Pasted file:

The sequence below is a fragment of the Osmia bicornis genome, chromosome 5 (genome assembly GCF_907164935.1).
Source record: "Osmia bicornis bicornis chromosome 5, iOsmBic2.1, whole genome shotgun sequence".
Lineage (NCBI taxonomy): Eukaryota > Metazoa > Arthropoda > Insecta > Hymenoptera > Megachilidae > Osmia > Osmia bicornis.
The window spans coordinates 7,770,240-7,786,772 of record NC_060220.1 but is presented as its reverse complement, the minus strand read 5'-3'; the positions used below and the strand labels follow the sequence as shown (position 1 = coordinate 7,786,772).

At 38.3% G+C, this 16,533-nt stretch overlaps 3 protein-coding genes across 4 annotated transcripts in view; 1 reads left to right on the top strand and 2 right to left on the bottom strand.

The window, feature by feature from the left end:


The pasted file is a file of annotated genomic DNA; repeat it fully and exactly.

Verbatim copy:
The sequence below is a fragment of the Osmia bicornis genome, chromosome 5 (genome assembly GCF_907164935.1).
Source record: "Osmia bicornis bicornis chromosome 5, iOsmBic2.1, whole genome shotgun sequence".
Lineage (NCBI taxonomy): Eukaryota > Metazoa > Arthropoda > Insecta > Hymenoptera > Megachilidae > Osmia > Osmia bicornis.
The window spans coordinates 7,770,240-7,786,772 of record NC_060220.1 but is presented as its reverse complement, the minus strand read 5'-3'; the positions used below and the strand labels follow the sequence as shown (position 1 = coordinate 7,786,772).

At 38.3% G+C, this 16,533-nt stretch overlaps 3 protein-coding genes across 4 annotated transcripts in view; 1 reads left to right on the top strand and 2 right to left on the bottom strand.

The window, feature by feature from the left end: